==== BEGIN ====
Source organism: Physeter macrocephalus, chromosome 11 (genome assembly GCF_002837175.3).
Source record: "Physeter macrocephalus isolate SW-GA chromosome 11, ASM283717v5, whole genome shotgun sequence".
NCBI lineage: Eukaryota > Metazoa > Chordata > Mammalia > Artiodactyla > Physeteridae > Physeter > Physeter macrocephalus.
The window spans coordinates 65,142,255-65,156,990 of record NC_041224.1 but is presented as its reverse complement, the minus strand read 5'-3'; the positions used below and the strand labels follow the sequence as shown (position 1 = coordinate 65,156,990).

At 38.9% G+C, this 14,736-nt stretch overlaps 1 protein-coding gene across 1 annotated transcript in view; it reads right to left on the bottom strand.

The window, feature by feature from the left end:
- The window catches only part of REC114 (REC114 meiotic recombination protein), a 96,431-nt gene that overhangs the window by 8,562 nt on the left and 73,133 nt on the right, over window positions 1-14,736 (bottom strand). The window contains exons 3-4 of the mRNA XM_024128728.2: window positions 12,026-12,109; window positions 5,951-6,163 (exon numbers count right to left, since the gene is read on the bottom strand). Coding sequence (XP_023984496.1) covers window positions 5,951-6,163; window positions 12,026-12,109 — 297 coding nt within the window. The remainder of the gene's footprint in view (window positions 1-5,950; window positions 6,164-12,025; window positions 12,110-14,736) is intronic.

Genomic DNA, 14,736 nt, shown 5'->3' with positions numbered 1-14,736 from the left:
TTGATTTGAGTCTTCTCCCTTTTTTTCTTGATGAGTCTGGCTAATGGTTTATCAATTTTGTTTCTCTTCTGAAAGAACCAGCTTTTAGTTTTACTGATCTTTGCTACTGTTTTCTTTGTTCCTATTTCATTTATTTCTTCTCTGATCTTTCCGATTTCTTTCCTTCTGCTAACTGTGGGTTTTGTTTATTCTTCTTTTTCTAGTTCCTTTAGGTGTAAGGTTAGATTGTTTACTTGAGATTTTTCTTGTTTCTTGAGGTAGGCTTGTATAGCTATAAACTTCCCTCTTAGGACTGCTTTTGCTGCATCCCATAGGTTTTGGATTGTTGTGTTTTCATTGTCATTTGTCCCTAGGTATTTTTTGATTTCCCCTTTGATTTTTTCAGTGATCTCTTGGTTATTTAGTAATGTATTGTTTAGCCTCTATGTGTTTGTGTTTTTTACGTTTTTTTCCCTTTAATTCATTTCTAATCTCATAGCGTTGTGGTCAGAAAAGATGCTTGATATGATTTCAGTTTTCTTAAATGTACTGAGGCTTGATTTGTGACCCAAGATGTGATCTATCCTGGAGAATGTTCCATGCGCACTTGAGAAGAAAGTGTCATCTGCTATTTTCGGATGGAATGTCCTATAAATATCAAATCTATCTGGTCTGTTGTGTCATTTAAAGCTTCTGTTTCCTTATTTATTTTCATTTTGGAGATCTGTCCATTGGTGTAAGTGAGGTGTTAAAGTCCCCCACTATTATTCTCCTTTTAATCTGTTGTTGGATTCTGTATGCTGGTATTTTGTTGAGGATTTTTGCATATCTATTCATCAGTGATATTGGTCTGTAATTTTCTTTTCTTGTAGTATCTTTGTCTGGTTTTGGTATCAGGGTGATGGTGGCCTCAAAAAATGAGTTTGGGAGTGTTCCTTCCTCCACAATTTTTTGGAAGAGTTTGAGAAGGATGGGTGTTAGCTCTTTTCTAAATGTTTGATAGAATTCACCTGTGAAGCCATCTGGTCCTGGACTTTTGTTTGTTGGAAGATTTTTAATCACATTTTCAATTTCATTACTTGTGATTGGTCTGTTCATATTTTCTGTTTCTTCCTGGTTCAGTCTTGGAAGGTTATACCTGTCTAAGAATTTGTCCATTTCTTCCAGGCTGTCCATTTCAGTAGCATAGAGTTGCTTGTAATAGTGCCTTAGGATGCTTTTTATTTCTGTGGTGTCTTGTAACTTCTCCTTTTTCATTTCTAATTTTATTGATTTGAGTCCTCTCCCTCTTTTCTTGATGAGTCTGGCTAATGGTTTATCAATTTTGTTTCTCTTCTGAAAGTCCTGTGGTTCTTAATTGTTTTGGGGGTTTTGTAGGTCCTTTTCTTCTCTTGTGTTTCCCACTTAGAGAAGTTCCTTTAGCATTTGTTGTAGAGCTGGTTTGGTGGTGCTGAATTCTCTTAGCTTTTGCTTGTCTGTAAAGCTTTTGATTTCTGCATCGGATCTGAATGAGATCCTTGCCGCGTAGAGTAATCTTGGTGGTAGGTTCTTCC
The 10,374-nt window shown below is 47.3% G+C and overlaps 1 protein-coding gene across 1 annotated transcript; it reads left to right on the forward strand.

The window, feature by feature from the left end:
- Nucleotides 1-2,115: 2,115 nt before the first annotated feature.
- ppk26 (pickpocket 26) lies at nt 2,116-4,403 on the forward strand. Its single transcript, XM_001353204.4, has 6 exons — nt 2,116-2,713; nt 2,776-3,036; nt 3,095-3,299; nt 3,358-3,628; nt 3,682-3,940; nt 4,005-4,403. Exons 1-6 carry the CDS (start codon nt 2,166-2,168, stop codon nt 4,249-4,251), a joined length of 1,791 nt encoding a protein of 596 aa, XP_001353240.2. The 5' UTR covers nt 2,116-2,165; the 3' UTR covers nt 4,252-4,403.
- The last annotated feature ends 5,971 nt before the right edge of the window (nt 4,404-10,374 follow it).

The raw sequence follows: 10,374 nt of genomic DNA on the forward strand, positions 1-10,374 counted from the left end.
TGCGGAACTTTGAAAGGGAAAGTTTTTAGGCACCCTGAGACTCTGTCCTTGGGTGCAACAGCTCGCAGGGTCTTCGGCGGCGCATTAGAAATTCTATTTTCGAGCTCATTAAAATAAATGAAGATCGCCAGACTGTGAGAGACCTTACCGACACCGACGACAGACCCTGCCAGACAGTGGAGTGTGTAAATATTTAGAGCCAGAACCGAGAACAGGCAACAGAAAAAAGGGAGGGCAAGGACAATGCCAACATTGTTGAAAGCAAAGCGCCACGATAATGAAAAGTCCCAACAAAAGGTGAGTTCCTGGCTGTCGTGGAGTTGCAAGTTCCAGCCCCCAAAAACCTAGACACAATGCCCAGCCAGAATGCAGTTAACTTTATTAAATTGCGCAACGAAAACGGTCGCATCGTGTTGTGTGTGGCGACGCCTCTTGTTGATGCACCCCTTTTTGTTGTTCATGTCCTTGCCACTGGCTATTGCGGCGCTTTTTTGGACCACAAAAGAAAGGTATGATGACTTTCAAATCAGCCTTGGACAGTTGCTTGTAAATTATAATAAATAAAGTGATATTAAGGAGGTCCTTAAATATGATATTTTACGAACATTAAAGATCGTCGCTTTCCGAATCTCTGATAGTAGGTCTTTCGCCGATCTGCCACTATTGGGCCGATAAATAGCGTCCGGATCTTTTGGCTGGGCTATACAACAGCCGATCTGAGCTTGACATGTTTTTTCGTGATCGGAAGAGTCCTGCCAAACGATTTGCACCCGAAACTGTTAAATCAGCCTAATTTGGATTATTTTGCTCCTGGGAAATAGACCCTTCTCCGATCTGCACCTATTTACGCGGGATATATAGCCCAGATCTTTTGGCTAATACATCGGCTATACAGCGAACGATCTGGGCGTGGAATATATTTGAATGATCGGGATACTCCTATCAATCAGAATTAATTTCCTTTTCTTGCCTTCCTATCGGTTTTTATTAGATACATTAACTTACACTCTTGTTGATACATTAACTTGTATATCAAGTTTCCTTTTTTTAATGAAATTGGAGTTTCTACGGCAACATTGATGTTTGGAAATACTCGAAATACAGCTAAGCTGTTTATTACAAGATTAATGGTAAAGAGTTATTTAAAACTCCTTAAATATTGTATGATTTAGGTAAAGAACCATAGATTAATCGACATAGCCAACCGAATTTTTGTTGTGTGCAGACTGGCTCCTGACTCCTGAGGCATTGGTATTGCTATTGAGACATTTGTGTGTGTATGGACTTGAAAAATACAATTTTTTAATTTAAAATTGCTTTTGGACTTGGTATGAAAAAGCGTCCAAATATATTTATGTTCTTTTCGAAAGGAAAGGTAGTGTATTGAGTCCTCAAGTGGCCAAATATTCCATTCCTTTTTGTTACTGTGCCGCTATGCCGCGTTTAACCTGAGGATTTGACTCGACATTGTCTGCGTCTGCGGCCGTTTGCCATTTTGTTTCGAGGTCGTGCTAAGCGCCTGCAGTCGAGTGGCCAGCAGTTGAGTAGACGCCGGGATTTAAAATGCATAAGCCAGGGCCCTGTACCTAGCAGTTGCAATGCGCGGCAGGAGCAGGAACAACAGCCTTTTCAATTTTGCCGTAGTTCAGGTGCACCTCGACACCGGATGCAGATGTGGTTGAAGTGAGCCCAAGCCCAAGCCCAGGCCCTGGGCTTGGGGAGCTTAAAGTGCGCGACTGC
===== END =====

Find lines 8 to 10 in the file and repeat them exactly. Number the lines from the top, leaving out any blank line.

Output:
Genomic DNA, 14,736 nt, shown 5'->3' with positions numbered 1-14,736 from the left:
TTGATTTGAGTCTTCTCCCTTTTTTTCTTGATGAGTCTGGCTAATGGTTTATCAATTTTGTTTCTCTTCTGAAAGAACCAGCTTTTAGTTTTACTGATCTTTGCTACTGTTTTCTTTGTTCCTATTTCATTTATTTCTTCTCTGATCTTTCCGATTTCTTTCCTTCTGCTAACTGTGGGTTTTGTTTATTCTTCTTTTTCTAGTTCCTTTAGGTGTAAGGTTAGATTGTTTACTTGAGATTTTTCTTGTTTCTTGAGGTAGGCTTGTATAGCTATAAACTTCCCTCTTAGGACTGCTTTTGCTGCATCCCATAGGTTTTGGATTGTTGTGTTTTCATTGTCATTTGTCCCTAGGTATTTTTTGATTTCCCCTTTGATTTTTTCAGTGATCTCTTGGTTATTTAGTAATGTATTGTTTAGCCTCTATGTGTTTGTGTTTTTTACGTTTTTTTCCCTTTAATTCATTTCTAATCTCATAGCGTTGTGGTCAGAAAAGATGCTTGATATGATTTCAGTTTTCTTAAATGTACTGAGGCTTGATTTGTGACCCAAGATGTGATCTATCCTGGAGAATGTTCCATGCGCACTTGAGAAGAAAGTGTCATCTGCTATTTTCGGATGGAATGTCCTATAAATATCAAATCTATCTGGTCTGTTGTGTCATTTAAAGCTTCTGTTTCCTTATTTATTTTCATTTTGGAGATCTGTCCATTGGTGTAAGTGAGGTGTTAAAGTCCCCCACTATTATTCTCCTTTTAATCTGTTGTTGGATTCTGTATGCTGGTATTTTGTTGAGGATTTTTGCATATCTATTCATCAGTGATATTGGTCTGTAATTTTCTTTTCTTGTAGTATCTTTGTCTGGTTTTGGTATCAGGGTGATGGTGGCCTCAAAAAATGAGTTTGGGAGTGTTCCTTCCTCCACAATTTTTTGGAAGAGTTTGAGAAGGATGGGTGTTAGCTCTTTTCTAAATGTTTGATAGAATTCACCTGTGAAGCCATCTGGTCCTGGACTTTTGTTTGTTGGAAGATTTTTAATCACATTTTCAATTTCATTACTTGTGATTGGTCTGTTCATATTTTCTGTTTCTTCCTGGTTCAGTCTTGGAAGGTTATACCTGTCTAAGAATTTGTCCATTTCTTCCAGGCTGTCCATTTCAGTAGCATAGAGTTGCTTGTAATAGTGCCTTAGGATGCTTTTTATTTCTGTGGTGTCTTGTAACTTCTCCTTTTTCATTTCTAATTTTATTGATTTGAGTCCTCTCCCTCTTTTCTTGATGAGTCTGGCTAATGGTTTATCAATTTTGTTTCTCTTCTGAAAGTCCTGTGGTTCTTAATTGTTTTGGGGGTTTTGTAGGTCCTTTTCTTCTCTTGTGTTTCCCACTTAGAGAAGTTCCTTTAGCATTTGTTGTAGAGCTGGTTTGGTGGTGCTGAATTCTCTTAGCTTTTGCTTGTCTGTAAAGCTTTTGATTTCTGCATCGGATCTGAATGAGATCCTTGCCGCGTAGAGTAATCTTGGTGGTAGGTTCTTCC
The 10,374-nt window shown below is 47.3% G+C and overlaps 1 protein-coding gene across 1 annotated transcript; it reads left to right on the forward strand.